Last time I needed help, it was night and blowing about 25 knots. I was returning to what was then my home slip. I knew I was only going to get one shot at the slip (very tight spot). Naturally I missed and had to back down. Fortunately she came to rest against a piling rather than another boat. Before you could say BOO, there were 4 or 5 sets of hands on the finger pier passing lines and walking the boat into the slip. Quite a feat given her 26,000 lb weight and the wind and current. I was very greatful. Not one word was spoken in criticism. Non was needed, I was very well aware of my short commings. I am sure that the older grey haired skipper described by the OP likely was aware of his as well.

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Old 01-05-2010, 07:04   #52
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I think we are talking Apples and Oranges. When there is a real threat to property and life the law of the sea dictates that we help and help immediately. That we all agree on. The question that there is so much debate on is if a person is learning through doing it wrong, when do you intervene? I loved the story about the man and the sunken boat, although I must admit I would have been trying to help him after seeing him struggle for a while.
And this is not a matter of pride or smugness or whatever. I learn the best when I am doing an activity. And sailing is about learning for all but a very few of us. If I rescue someone every time they do something wrong, I will have nothing but idiots for a crew. If my mate can realize something is wrong and self correct- that is an ideal situation. If they need a little guidance, I am here to help. If they are totally lost- maybe they need to realize they are lost and ask for help or even seek some remedial training. That humility and teachablity is less likely to happen if I charge in and correct the situation.
I think the same philosophy applied to our community of sailors as well. So help- sure, teach a little- you bet. But get in the way of life's lessons when nobody is at risk? Perhaps I should wait until the lesson has been taught....
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Old 01-05-2010, 10:28   #53
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I always jump to when someone comes in or leaves short handed. Even when people have enough hands I like to ask if I can help them on/off but I quickly learned to keep the offer very casual. Some people are offended by offers of help. Someone was leaving in a power boat near my slip recently and he was quite surprised by the offer and accepted it after saying he probably didn't need help but if I was available. I grilled him casually because I didn't recognise him as the owner and in fact he was taking the boat to work on it. I wondered if where he docks/works people don't help (because of his surprise). My neighbors here are always ready to help with coming and goings as well as repairs etc. We even sail together which is great for me since I'm after all the experience I can get. Is that the norm that people experience or is often the case that people don't want to connect/help with their neighbors?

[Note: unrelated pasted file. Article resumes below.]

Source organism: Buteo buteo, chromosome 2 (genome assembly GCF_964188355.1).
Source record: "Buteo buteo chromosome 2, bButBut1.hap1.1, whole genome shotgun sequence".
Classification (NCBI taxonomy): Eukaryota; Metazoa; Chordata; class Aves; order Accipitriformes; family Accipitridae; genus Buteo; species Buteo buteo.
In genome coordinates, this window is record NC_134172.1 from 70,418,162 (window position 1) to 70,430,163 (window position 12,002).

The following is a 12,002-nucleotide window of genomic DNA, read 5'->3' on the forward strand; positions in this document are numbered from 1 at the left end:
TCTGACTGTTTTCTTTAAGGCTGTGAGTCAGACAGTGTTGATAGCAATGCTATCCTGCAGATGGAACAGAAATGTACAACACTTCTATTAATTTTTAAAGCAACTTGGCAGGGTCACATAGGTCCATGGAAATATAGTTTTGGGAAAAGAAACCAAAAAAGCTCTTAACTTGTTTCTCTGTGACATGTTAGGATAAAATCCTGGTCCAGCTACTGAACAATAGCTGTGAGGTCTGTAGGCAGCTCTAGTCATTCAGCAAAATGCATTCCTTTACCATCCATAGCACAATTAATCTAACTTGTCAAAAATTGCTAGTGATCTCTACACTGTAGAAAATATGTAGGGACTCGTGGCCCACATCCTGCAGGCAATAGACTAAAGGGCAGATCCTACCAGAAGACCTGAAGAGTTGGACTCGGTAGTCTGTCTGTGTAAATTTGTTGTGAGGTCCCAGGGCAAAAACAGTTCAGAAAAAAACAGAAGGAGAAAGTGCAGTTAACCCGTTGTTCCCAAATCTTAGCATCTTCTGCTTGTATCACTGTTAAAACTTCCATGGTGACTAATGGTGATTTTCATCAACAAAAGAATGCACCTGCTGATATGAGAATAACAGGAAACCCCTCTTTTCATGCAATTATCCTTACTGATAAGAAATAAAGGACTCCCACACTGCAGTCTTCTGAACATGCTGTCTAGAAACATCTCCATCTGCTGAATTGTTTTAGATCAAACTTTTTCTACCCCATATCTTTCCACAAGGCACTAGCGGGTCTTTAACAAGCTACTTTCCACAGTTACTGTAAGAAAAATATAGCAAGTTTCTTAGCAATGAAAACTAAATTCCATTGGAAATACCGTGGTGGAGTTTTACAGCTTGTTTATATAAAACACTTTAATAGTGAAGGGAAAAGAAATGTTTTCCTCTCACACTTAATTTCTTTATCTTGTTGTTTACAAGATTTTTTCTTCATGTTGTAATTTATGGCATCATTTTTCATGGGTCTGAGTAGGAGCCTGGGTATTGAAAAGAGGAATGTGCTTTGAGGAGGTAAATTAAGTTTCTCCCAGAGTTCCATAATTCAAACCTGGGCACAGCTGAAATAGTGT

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Old 01-05-2010, 11:23   #54
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It just might be bit of the not wanting to connect hum:

I have to admit there have been several, how do I put this " Different" individuals that I would just as soon not get chummy with.

Believe me I am not a stuck up person..I am just in a hurry most of the time and avoid prolonged, awkward situations where i have to try and be polite trying to figure out how to end a conversation i would just as soon not have gotten into in the first place.

Docking and putting a boat away are one of those in a hurry situations for me..We usually have an agenda and cant spare to much if ant time with the duties at hand..Anchored out is a whole different situation and any one is welcome to share my beer and time...Im just a little more selfish with it otherwise.

Nothing snobbish about me just focused and on a mission...I tend to think that other people are like me as well and dont want me muddeling in there affairs, so i dont.

Wrong mentality I suppose but it's my personality....doesn't mean I wont drop what I'm doing to lend a hand if asked...I just don't go looking for the opportunities.

So I guess I fall within your parameters of being a little stand offish or better put apprehensive.
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Old 01-05-2010, 12:35   #55
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Great response! Gloating about someone else's misfortune is in poor taste. Had the fellow in trouble been a sailboater, I think the entire tone of the post would have been different.

That being said, I'm glad that Rubicoop did the right thing and offered a helping hand. I just wish an air of superiority didn't permeate the post.
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Old 01-05-2010, 15:42   #56
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What an interesting thread! I have seen numerous situations where people need help with docking/anchoring/picking up a mooring etc. OF COURSE YOU HELP!!!!!!!!!!! It is an unwritten rule of cruising. You ALWAYS offer help even when it is not asked for. If the boats I met and sailed with coming across the Sth Pacific last year are any indication there would have been several dinghys being boarded and fired up after that guy's 3rd or 4th attempt. The strong wind and crowded mooring field would have dictated he needed help even if he didn't want it. I have found that a good way past the "embarrassment and pride" factor is not to ask if they need help but to just go up and, in this situation for example, say to the captain "Hey I'll give you a hand. I'll go forward and get you're crew to toss me a line...much easier in this wind". By doing it this way you don't put his pride on the line. You just act like you giving help is a foregone conclusion and the most normal thing.